A drugstore without drugs? Walgreens opens only Chicago store without a pharmacy

By | November 19, 2018

If you’re looking to fill a prescription, the newest Walgreens in the West Loop is not for you.

The company opened its only location in the city without a pharmacy last month at 1051 W. Randolph St., on the first floor of the building that houses McDonald’s new corporate headquarters.

A sign in front of the store asks customers if they “Need a pharmacy?” and directs them to the nearby Walgreens at Halsted and Monroe streets.

For a global network of drugstores that got its start on the South Side more than a century ago, the store represents a major shift from its other 120 stores in the city and from most of the nearly 10,000 other stores in the U.S. and Puerto Rico. Prescription drugs and other pharmaceutical services made up nearly 70 percent of sales at stores in the U.S., according to its 2017 annual report. Worldwide, the company filled more than 1 billion monthly prescriptions last year.

While employees said they were told the store was the first in Chicago history to open without a pharmacy, company spokesman Phil Caruso could not confirm that. The company has a handful of stores in other urban areas — including New York and Las Vegas — that don’t sell prescription medications, he said.

Still, of the 100 stores listed as in or near New York City on Walgreens’ website, only four don’t have pharmacies, and all of those are under the Duane Reade brand — which was acquired by Walgreens in 2010.

“It is rare for one of our stores to not have a pharmacy,” Caruso said.

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Caruso declined to comment further or answer questions why the new store opened without a pharmacy.

The other 120 Walgreens in the city have pharmacies, including this one downtown. | John Kim/Sun-Times file photo

The other 120 Walgreens in the city have pharmacies, including this one downtown. | John Kim/Sun-Times file photo

‘It’s inevitable’

Simon Pickard, a professor of pharmacy systems, outcomes and policy at the University of Illinois at Chicago, said he believes the new Walgreens might be representative of where the industry is going. With dwindling payments from public and private insurers and competition from online companies like Amazon, the chain needs to look for other ways to stay profitable. Retail pharmacies can be more expensive to maintain.

“I would imagine it’s inevitable that traditional brick-and-mortar pharmacies become less prevalent,” he said.

He said more and more drugs will be dispensed by pharmacists working in high-volume pharmacy centers that send patients medicine via mail. Walgreens has invested heavily in online and mail-order pharmacies.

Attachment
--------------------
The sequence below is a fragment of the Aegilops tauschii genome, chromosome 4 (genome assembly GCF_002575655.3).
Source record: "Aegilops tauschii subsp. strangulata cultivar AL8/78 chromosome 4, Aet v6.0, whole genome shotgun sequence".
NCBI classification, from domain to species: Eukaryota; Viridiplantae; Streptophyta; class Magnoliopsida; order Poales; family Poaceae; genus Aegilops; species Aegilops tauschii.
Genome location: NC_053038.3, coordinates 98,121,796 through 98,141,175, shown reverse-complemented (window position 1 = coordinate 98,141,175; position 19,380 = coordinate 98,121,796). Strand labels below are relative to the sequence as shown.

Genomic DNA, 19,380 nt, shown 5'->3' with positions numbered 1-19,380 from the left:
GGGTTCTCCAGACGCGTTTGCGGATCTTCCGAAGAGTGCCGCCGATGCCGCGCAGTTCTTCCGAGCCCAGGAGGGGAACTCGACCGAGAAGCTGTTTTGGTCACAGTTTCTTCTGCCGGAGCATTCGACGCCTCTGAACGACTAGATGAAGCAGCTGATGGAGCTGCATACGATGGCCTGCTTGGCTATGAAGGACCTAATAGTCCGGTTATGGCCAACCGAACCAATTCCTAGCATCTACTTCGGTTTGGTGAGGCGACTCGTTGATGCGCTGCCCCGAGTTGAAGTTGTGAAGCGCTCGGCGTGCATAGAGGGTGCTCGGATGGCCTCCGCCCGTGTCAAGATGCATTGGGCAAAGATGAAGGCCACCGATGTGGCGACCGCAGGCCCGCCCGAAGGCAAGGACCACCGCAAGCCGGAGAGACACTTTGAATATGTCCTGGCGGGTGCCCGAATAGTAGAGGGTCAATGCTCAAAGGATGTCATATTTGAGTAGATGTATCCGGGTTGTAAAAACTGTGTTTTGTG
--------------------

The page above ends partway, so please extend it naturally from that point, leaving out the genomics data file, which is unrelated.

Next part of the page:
Meanwhile, drugstores are trying to make more money from the sale of other products, especially cosmetics and skin-care products.

The new West Loop store sells pretty much all the other products typically found at Walgreens, including makeup, toiletries, booze and food. It offers photo and Western Union services, as well as FedEx drop-off and pickup.

The original Walgreens at 4134 S. Cottage Grove Ave. | Sun-Times file photo

Since the store’s beginnings, the company has always pushed its other products as a way to get customers in the door.

Charles R. Walgreen Sr. purchased the pharmacy in Barrett’s Hotel at Cottage Grove and Bowen avenues — where he worked — in 1901, according to a company history. A pharmacist, he made his own drugs. To bring people into his store in the winter, Walgreen began selling hot food prepared by his wife, Myrtle Walgreen, in 1910. Walgreens locations served  food until the 1980s.


The first malted milkshakes were also invented at Walgreens by Ivar “Pop” Coulson in 1922 and were first sold for 20 cents each. He used ice cream made in Walgreens’ factory in Chicago.

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The company, said John Bacon, author of “America’s Corner Store: Walgreens’ Prescription for Success,” has always been an innovator.

He said he had never heard of a Walgreens location without a pharmacy but said this could be a model they are prototyping.

“They’re also doing this basically on an experimental basis, I believe,” he said. “The whole business of pharmaceuticals has gotten so complicated with Medicaid and whatnot that they’re trying to see if they can probably make their life simpler without it,” he said.

He added the company similarly experimented with removing samples from their aisles at a few stores in the 1990s before implementing it everywhere.

In the West Loop, some customers don’t mind the new Walgreens doesn’t have a pharmacy.

“I just come here because I work right down the street,” said Matthew Gilbert, who comes to the store to buy snacks, gum or food for breakfast.

“It doesn’t bother me, only because I use the one where I work,” said Kristin Redfearn. She said she rarely goes to Walgreens for her pharmacy needs anyway, because she thinks it is overpriced.

The new store employs about 20 workers, Caruso said — but no pharmacist.

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